A case of urticarial vasculitis (UV) is presented. The pathogenesis, clinical characteristics, diagnosis, and management of this disease are reviewed, followed by clinical pearls and pitfalls for the practicing allergist (Venzor J, et al., Urticarial vasculitis, Clin Rev Allergy Immunol 23:201–216, 2002). The lesions in UV typically lasts >24 hours in a fixed location, resolves with residual hyperpigmentation, and may or may not be pruritic. In contrast, standard urticaria lesions persist <24 hours, leave no trace, and is always pruritic (Black AK, Urticarial vasculitis, Clin Dermatol 17:565–569, 1999). Since urticarial vasculitis is characterized by a variety of cutaneous, systemic, and serological features, different names of this disorder exist in the literature (Wisnieski JJ, Urticarial vasculitis, Curr Opin Rheumatol 12:24 –31, 2000). A biopsy of an active lesion remains the gold standard for the diagnosis of urticarial vasculitis.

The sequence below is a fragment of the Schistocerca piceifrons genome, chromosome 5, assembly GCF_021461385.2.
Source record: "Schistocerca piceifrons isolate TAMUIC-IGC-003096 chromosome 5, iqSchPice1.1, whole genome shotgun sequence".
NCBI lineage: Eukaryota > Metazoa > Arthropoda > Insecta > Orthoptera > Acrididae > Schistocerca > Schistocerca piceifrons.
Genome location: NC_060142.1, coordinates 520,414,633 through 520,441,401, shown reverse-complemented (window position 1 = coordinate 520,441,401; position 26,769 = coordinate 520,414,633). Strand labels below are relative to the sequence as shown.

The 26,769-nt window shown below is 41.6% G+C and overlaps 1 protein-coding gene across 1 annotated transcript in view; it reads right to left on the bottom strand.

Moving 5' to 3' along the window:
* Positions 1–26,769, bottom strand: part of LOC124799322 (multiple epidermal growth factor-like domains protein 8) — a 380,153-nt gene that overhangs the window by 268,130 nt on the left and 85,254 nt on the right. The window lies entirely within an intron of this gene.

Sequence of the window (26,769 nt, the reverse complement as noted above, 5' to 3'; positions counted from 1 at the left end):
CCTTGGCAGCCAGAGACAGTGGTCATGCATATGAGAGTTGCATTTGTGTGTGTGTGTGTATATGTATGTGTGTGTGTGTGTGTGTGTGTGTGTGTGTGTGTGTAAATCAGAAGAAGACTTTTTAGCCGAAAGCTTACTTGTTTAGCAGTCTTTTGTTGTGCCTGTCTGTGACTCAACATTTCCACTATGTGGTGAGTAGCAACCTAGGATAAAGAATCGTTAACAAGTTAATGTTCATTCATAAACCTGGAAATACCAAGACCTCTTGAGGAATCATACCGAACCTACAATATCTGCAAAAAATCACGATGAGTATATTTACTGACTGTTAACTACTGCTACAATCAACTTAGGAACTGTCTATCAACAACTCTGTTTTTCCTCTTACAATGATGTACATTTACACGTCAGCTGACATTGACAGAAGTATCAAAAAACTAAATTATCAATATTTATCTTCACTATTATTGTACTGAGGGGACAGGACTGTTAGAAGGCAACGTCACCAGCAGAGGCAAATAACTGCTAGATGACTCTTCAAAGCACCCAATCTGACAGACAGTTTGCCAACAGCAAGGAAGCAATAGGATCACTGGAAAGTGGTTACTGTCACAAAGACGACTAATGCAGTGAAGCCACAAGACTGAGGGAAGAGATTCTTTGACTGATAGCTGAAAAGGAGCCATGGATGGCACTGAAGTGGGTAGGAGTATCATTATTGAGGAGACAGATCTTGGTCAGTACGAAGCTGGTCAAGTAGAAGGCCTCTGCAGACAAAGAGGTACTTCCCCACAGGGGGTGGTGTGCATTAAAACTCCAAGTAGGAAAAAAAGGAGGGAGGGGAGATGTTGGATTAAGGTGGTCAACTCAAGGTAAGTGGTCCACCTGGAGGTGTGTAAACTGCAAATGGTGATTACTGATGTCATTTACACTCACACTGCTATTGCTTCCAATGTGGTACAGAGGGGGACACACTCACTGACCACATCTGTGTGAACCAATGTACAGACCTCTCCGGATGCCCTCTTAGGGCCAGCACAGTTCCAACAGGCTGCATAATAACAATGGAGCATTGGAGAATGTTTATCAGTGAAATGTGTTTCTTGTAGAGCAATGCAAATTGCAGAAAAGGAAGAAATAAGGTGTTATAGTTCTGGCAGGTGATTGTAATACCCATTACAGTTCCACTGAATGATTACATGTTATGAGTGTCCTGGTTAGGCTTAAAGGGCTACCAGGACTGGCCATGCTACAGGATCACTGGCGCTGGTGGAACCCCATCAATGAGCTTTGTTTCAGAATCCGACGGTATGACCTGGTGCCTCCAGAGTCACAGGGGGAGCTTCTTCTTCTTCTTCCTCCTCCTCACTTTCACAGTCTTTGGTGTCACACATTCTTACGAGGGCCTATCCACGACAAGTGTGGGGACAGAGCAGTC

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Document Type: Research Article
Affiliations: Walter Reed Army Medical Center, Washington, D.C.
Publication date: 01 January 2007
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